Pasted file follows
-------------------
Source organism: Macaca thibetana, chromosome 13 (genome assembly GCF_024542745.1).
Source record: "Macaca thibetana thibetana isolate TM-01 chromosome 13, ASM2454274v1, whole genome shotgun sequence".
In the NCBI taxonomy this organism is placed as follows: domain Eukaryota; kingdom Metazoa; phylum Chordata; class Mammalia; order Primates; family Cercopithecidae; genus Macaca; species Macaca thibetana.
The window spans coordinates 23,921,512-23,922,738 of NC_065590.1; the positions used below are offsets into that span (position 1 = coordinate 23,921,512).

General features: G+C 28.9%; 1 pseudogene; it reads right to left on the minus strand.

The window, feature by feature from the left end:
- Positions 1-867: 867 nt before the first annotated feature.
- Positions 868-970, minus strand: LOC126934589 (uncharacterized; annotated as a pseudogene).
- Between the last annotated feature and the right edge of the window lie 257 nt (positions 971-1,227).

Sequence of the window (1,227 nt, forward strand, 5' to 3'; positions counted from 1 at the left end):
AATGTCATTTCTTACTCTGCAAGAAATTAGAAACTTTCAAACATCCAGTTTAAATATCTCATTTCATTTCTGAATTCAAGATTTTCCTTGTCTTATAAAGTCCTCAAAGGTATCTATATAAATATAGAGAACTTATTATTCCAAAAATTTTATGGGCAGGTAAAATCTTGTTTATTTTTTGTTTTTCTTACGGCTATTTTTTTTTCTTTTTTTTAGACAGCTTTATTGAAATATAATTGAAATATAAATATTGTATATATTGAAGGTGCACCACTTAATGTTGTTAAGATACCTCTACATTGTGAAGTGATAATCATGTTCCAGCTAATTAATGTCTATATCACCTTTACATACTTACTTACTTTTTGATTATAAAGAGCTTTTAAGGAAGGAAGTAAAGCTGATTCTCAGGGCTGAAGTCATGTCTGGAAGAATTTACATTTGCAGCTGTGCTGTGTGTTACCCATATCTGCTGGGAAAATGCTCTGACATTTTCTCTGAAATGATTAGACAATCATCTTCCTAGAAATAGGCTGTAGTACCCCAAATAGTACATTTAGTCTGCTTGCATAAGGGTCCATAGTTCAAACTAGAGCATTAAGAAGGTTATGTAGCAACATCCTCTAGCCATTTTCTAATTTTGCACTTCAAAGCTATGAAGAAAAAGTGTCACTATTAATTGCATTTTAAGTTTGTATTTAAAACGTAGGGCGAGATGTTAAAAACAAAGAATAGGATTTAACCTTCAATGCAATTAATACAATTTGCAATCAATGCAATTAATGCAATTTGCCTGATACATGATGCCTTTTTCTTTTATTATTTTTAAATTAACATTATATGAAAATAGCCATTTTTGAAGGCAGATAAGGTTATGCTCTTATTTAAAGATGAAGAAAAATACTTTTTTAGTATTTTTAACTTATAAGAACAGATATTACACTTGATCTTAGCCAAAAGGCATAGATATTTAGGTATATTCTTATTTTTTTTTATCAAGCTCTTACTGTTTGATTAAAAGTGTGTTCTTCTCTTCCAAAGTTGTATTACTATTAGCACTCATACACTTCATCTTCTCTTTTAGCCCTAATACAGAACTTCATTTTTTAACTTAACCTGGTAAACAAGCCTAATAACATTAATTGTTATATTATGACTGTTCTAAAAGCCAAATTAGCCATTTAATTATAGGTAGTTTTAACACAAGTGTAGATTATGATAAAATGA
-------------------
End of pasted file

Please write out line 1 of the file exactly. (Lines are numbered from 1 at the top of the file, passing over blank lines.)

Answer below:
Source organism: Macaca thibetana, chromosome 13 (genome assembly GCF_024542745.1).